One of the practical courses I signed up for at Art in Action was the how to batik course. Anything where I get to draw with a medium and use colour is of interest and so I very eagerly anticipated learning this ancient technique.
Unfortunately I ran into a small glitch.
Have you ever had a teacher so bad, I mean SO BAD, that it turned you completely off the subject? I’m sorry to say that this was the case in this practical class. This particular teacher treated me as if I couldn’t draw a stick figure, took the brush out of my hand and started touching up my project and, at one point, smudged the wax with her hand to prove that my project wasn’t sufficiently dry, and then dismissed me as “a foreigner” as in “not British”. While the foreigner label is something which, unfortunately, sometimes I have to handle with a very small minority of the population, her terrible manner was a bit unforgivable. And, she seemed to behave like this to the other students at my work station.
So it has taken me this long to get over associating this teacher with my prayer flag, let my Zen training prevail, let it go and remember how much I enjoyed the process.
It’s really quite easy. Here’s what it looks like:
The process requires a piece of fabric, we used cotton. It was stressed that sizing in new fabric would resist the dye so a good wash beforehand is important.
A heating pad with a metal pot of wax was on the table and the wax was hot but not burning hot. Implements like sticks and funky metal cups with small dribbly nozzles were in the hot wax but so were brushes and I found I had the most manageability with the brushes.
The students were told that for the purposes of this class everyone was supposed to draw a bunch of simple flowers because anything else would be too time consuming. I’d been carrying a small branch of beech from class to class, because it was easier for me to have a small botanical example with me for trying all the different art mediums, and that’s what I chose to draw. (OK, maybe that’s where I went wrong with this teacher)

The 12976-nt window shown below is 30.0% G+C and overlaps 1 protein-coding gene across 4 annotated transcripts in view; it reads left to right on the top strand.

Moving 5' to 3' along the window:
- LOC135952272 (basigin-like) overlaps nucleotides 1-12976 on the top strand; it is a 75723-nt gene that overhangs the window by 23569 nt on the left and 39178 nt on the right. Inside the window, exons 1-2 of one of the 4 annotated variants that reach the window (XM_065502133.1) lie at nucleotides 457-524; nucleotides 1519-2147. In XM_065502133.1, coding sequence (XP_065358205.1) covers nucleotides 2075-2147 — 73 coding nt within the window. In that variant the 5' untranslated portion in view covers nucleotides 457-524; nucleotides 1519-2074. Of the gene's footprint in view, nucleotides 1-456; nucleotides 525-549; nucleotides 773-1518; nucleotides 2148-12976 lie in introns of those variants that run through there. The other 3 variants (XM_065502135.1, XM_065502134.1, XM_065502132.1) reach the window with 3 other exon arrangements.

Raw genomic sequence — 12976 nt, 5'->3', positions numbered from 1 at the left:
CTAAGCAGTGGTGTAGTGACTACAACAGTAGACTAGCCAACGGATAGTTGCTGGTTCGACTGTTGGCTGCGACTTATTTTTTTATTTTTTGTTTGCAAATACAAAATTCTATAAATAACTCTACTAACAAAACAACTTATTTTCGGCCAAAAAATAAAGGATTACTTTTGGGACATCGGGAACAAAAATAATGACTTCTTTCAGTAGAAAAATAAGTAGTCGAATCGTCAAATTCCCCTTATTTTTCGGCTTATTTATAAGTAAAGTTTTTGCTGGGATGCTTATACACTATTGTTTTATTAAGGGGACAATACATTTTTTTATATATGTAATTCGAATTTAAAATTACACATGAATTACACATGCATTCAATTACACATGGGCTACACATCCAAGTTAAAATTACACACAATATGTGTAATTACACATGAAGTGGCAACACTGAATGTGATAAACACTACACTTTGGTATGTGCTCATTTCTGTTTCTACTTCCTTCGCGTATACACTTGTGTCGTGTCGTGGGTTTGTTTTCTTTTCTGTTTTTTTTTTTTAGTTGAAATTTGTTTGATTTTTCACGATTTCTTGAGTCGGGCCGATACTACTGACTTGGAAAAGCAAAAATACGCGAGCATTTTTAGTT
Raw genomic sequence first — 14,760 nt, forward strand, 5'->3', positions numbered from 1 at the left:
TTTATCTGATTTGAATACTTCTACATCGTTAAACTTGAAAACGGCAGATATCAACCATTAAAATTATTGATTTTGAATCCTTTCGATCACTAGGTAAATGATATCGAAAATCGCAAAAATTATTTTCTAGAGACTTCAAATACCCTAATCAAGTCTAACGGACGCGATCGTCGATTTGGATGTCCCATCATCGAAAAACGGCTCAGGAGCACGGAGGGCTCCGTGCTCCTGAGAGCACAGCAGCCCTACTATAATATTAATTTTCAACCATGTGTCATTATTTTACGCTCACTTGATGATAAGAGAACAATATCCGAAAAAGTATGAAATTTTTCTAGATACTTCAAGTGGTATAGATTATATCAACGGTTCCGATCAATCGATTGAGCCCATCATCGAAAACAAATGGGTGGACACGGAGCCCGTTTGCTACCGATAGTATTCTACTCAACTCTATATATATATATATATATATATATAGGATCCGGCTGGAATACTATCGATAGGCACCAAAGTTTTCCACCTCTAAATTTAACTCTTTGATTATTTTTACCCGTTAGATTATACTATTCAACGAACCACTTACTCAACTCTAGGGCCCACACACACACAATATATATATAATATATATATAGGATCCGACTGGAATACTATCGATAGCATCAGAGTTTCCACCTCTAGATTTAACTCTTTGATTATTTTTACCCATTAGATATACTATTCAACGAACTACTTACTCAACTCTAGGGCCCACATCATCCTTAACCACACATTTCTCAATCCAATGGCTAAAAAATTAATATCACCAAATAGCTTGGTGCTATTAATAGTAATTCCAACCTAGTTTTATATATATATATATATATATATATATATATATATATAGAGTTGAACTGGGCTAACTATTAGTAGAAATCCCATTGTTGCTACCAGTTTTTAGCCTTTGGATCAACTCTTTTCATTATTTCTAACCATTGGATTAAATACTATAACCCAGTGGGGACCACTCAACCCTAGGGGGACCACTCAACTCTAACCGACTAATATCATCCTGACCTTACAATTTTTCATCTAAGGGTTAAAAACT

After sketching the design, a wooden frame was used to stretch the fabric for the dyeing. The fabric was held in place with a few push pins and then I drew the first resist pattern on my fabric with the hot wax.
Each student was given a small palette of dye colours and a big brush. The trick was to paint a light colour on, dry the fabric, paint more resist wax onto the design, paint a second, slightly darker dye colour on, paint more resist wax onto the design, dry the fabric again, more wax, darker dye, and so on, each time covering more bits of dye and getting that multi-dimensional look.
Here is my design after about three coats of wax/dye and drying in between.
Now here’s something that the teacher did not mention till too late that you should know:
1. The students were told, in the interest of saving time, to use a hair dryer to dry the material. THIS IS A VERY DANGEROUS THING TO DO! The hot air melts the wax which then seeps and absorbs into the material where you had no intention for it to be. This is something plenty of students found out the hard way.
2. Start with very light colour washes first and try to imagine your design from lightest to darkest colours, just like a reverse painting on glass where you have to paint your lights first. Once you wash with a dark colour you will lose all the lights if they are not protected with wax.
3. When you complete your design, iron the fabric spreading the wax everywhere, use an old iron. Later, boil some water, pour the boiling water into a pot and quickly dip your fabric into it, immediately take it out and rinse in cold. Hang it to dry. This will remove most of the rest of the wax and make the dye colourfast.
Well, that’s about what I learned. I’m sure there are other, maybe even better methods and very soon I’ll figure those out. I’m glad I have my little prayer flag though. It seems a just symbol for this little practical class which took so much of my Zen training to complete…lol.